"Clowns", said another furious associate. "Zero time wasted implementing a 20% salary cut. Partners spouting how they have taken a 20% cut in drawings too. Umm, whose pot do you think that money stays in?! Must think the employees are the village idiots"
"We've clearly come through the year financially strong", said a trainee, "but the rather brutal decisions made along the way have left a poor impression - furloughing trainees, looking at a redundancy round for secretaries, pay cut for 6 months, sacking loads in real estate and energy".
"Not happy about being put on furlough for 2 months in 2020", said another trainee. "That's a valuable chunk of my 6 month seat that I lost...I get the business reason for furlough but doesn't feel great knowing that you're the first out the door when shit hits the fan. All ultimately pointless as Dentons decided to pay back any furlough money they claimed from the government".
Golden Turd Slater and Gordon scored 21%. "The CEO told the Gazette 'We don't want to be a law firm'", said a partner. "He didn't say what he does want us to be, but 'sausage factory' seems to be the vision."
"It is a complete nightmare", said another S&G partner, "We have no idea if the business will be here next week, never mind next year. Constant management changes, closing of offices - and this was before the pandemic. Rumours of debt, unrealistic targets, senior staff being made redundant. It is stressful".
"We have a 6th head of department in 4 years!" said a senior solicitor. "They make me want to cry with the incompetence", said a junior lawyer.
"I feel they have come into their own of late", ventured another Slaters junior solicitor. "Certainly I am in a much better position that friends working in other firms who have been told to come to work during a national lockdown to set a good precedent".
Staff at Debevoise & Plimpton (13%) benefitted from fortnightly update calls with the managing partner, said a junior solicitor. "These have been informative and they've given proper data about the financial performance of the firm (all good thankfully), but every time he speaks he does sound like a hostage reading out a script and assuring everyone he is being treated well". "The inmates at Broadmoor are less psychotic than the partners I work for", said a paralegal, one of several colourful responses which accompanied dismal scores.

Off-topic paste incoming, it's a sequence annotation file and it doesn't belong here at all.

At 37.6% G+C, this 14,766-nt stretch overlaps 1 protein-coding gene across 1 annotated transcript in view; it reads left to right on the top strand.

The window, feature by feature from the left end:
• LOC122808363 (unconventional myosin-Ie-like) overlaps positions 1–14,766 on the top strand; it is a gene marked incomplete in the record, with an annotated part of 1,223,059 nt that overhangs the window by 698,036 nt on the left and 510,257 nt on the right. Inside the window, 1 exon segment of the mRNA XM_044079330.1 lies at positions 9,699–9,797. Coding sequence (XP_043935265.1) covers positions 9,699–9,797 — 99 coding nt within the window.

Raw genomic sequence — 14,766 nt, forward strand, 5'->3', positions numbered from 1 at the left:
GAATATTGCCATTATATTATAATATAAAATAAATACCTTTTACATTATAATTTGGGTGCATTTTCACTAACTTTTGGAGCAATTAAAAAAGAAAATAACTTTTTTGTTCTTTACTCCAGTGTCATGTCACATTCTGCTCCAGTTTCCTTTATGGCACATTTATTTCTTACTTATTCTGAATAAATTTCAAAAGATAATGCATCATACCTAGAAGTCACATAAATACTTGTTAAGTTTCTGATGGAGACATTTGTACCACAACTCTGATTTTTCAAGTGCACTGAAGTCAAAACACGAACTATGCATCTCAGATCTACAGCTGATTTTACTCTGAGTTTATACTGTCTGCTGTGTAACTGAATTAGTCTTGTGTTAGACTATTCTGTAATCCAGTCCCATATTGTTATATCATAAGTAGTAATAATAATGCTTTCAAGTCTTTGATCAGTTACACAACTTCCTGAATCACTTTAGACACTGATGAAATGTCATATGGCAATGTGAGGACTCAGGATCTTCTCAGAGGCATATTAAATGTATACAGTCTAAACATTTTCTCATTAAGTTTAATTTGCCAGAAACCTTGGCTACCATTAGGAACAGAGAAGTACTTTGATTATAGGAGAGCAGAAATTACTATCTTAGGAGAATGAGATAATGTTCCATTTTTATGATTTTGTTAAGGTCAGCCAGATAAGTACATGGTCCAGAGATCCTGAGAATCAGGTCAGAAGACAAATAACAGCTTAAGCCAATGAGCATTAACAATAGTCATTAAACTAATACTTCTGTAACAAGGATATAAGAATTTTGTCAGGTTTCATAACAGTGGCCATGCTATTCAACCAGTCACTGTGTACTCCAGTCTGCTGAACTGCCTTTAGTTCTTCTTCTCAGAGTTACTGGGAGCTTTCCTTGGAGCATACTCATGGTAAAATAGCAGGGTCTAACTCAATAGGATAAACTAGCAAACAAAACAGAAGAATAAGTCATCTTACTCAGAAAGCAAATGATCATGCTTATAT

However, Womble Bond Dickinson took the bottom spot for management, with 11%. Even trainees, usually delighted just to be in a firm, were unimpressed. "It's quite something when management in charge of trainees can't remember your name after knowing you nearly three years", said a WBD trainee. "They really pissed off the trainees by extending the training contract by six months", disclosed another, "saying that was what the rest of the legal market was doing (yes, in that legal powerhouse city of Newcastle) and that it meant there would be more NQ positions available. Then the NQ job list comes out and it's total crap".
One trainee said a partner "suggested it might be very helpful if I said how serious WBD take BLM" in the survey. "Is he serious?!! Just for that bottom mark!"
WBD's strategy was a puzzle to its people. "The firm's tie up with the US seems increasingly strange when many partners (outside London) take a very parochial view of their practice area and don't want anything to do with the US or, indeed, London", said a junior solicitor.
"The management have an identity crisis", agreed another junior solicitor. "They talk about being an international firm then make decisions in step with high street firms".
Communication internally was "very poor and externally often embarrassing", said a senior WBD solicitor.
"No one heard or seen from the board since lockdown", said a junior lawyer. A senior solicitor said, "It's an open secret amongst managing associates that the partner group has fallen out with the management board. Partners see the board as spending too much time worrying about their own personal positions and slagging each other off rather than on running the firm in a pandemic".
Still, "Managing partner and Chair are both stepping down, which is good", offered a senior solicitor.